Zija is a multilevel marketing company that is most famous for its moringa oleifera supplements, a plant native to the Himalayas that is reputed to have a wide range of health benefits.
However, Zija does not restrict itself to supplements from this plant alone.
It’s a boutique-style setup, with slick marketing materials and a well-made website that promotes a small number of high-quality products.
So did I get on board? This explains everything:
All good? Let’s continue…
Aside from their moringa offerings, the company makes essential oils, pre- and post-workout fitness supplements, and personal care items. Still, moringa oleifera extracts are its flagship offering, and form the backbone of the company’s product line.
Despite a “second wave” revamping of the company that took place a few years ago, the company’s popularity is sliding downwards. Data from search engine traffic shows that interest in the company peaked in 2013, and public interest has largely slid downward since then.
Today, traffic is still about 50% of what it was at its peak, so it’s not like the company has vanished into obscurity like some other MLMs tend to do.
There’s no talking about Zija without talking about moringa oleifera. As mentioned earlier, it’s a plant native to the Himalayas that was popularized in the west in large part thanks to Zija’s efforts.
There is some scientific research on its potential uses as a supplement, but all of it is at an early stage.
A 2007 review article in the scientific journal Phytotherapy Research summarizes some of the potential benefits of moringa oleifera.
According to its authors, the plant has been used historically as both a food and a medicine. The list of its traditional uses if almost comical–it has been used for tooth pain, as a stimulant, for headaches, constipation, and inflammation relief. No wonder Zija touts it as a miracle plant. These uses, however, are just anthropological records of the plant’s use.
When it comes to actual scientific studies, the documented benefits are narrower. A scientific paper published in the journal Ethnopharmacology studied moringa oleifera’s anti-cholesterol effects in rats. In the experiment, two groups of rats were fed a high-fat diet in an attempt to induce an obesity-related spike in cholesterol levels.
Half of the rats had their diet supplemented by a moringa oleifera leaf extract. The researchers found that the moringa oleifera extract decreased cholesterol levels in the blood, kidneys, and liver (all areas where high cholesterol buildup can cause problems).
The researchers noted that traditional Indian medical practitioners use the plant to treat obese patients, and that this experiment validated the use of moringa oleifera in obese patients with high cholesterol.
Moringa oleifera also appears to be a potent antioxidant. A scientific study by researchers in Germany found that the leaves of moringa oleifera strongly inhibit the activity of free radical species in solution.
This suggests that the plant, or extracts of it, could be useful in preventing aging and chronic diseases related to oxidative damage, like cardiovascular disease and cognitive decline. However, larger studies and specific clinical trials are needed to establish the efficacy of the plant.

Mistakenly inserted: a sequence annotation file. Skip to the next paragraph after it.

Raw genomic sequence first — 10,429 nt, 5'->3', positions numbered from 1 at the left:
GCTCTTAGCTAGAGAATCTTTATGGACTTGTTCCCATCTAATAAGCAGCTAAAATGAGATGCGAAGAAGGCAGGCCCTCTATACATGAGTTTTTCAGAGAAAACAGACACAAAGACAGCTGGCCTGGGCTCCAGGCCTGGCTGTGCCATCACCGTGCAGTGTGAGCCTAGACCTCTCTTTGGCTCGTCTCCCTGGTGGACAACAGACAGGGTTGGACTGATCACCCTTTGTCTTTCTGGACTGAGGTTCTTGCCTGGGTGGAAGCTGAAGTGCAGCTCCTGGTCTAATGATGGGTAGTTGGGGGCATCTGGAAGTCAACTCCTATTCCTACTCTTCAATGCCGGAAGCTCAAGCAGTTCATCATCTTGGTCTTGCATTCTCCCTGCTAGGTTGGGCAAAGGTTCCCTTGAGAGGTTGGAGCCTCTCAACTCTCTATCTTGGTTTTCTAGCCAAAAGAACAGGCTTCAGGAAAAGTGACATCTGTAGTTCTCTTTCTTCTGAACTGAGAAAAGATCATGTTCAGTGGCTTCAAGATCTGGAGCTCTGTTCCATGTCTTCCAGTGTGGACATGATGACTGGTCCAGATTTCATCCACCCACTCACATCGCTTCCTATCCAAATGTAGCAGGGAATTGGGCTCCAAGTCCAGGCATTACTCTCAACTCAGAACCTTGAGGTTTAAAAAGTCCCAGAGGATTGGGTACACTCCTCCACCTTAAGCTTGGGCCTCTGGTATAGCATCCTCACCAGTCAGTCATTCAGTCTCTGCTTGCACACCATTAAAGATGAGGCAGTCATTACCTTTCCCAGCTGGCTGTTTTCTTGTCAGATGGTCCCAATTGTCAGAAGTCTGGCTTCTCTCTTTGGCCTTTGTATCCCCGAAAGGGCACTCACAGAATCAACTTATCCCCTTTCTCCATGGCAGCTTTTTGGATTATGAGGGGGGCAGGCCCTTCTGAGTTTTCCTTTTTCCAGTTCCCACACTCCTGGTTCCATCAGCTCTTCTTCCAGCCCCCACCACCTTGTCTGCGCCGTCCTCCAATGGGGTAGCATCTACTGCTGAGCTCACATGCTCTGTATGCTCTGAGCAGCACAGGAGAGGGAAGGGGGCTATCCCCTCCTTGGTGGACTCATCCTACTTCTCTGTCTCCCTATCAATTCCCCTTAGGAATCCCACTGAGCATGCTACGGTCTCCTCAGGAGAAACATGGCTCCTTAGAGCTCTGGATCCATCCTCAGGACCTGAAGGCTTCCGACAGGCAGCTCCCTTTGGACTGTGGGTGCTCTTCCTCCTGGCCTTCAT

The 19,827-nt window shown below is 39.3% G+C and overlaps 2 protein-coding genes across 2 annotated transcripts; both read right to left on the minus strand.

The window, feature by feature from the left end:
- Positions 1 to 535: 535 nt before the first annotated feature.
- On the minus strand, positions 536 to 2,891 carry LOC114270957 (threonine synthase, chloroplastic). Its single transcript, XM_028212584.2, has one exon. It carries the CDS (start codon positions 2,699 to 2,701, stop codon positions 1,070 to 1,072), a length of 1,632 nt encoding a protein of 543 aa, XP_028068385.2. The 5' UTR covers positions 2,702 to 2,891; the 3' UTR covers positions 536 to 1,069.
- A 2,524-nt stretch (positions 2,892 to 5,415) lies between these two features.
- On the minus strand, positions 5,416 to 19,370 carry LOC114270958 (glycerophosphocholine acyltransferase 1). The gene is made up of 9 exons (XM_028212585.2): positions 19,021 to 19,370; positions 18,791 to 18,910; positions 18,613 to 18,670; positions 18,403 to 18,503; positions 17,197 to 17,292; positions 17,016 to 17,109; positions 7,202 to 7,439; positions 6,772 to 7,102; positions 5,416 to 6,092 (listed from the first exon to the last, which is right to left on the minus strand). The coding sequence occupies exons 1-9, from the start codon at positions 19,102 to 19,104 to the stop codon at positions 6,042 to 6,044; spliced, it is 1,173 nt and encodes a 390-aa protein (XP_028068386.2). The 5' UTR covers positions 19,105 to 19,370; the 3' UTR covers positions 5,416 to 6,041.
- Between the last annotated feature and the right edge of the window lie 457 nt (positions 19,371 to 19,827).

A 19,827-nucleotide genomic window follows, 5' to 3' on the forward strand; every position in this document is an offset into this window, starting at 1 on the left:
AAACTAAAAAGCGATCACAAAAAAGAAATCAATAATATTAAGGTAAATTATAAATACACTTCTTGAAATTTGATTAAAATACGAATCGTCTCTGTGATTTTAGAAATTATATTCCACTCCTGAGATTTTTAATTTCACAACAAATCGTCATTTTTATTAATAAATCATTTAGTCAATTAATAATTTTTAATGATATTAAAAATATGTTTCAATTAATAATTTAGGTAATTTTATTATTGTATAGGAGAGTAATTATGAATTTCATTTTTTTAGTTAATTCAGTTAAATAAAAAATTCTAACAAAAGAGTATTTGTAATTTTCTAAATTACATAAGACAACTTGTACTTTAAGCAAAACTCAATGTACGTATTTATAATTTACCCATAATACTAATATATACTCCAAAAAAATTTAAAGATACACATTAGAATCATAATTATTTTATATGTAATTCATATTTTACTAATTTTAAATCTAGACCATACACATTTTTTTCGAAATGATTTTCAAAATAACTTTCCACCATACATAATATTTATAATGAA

The actual products from Zija incorporate moringa oleifera in a number of different ways. The company sells tea, protein powder, and supplements that deliver varying doses of moringa oleifera.
One problem with this plant is that the optimal dosage has not been determined, so you’ve basically got to trust the scientists and product engineers at Zija when it comes to how much to take.
If you just want the benefits of the plant and don’t want to drink tea or protein shakes or meal replacement drinks, Zija also sells simple capsules you can take like any other supplement, though they often include other ingredients. Their XM+ energy supplement, for example, contains caffeine from green tea extract, a known weight loss aid and energizers.
Joining up as a distributor for Zija is not too expensive: it only costs a yearly fee of $20 to join. This entitles you to retail discounts of 20-25%, depending on the product.
However, to be eligible for bonuses, and to earn commission on your downline, you need to keep up 75 product volume per month. This is all detailed in the compensation plan, which is reasonably understandable (by MLM standards at least!).
Zija is a binary structure MLM, meaning you have two “legs,” or teams of distributors below you. The structure for earning compensation is pretty aggressive. You need to accumulate 500 product volume from your weaker leg to earn your first commission.
After this, you can rack up new commission payments every 100 product volume, but getting past this initial hurdle is a big challenge. Monthly sales that don’t hit the minimum volume level do carry over, as long as you still move 75 product volume yourself that month.
Because of this, you’re incentivized to build a very “tall” downline, where your strong and weak leg both have multiple levels of distributors below them.
With the slide in Zija’s popularity and the difficulty of establishing a strong, tall downline structure, it doesn’t seem like it’s a great time to join up with this multilevel marketing company.
However, given the considerable promise behind moringa oleifera, and the potential payoffs if more advanced research comes out validating its use for something big, like weight loss or arthritis relief, the market could explode.
Of course, there’s no guaranteeing some other MLM won’t swoop in and offer better or cheaper moringa oleifera products if that does happen. This MLM is for people who are accepting of risk and vigilant for changes in the market.
But if you’re simply doing it for the money, there are better ways to kill your day job.
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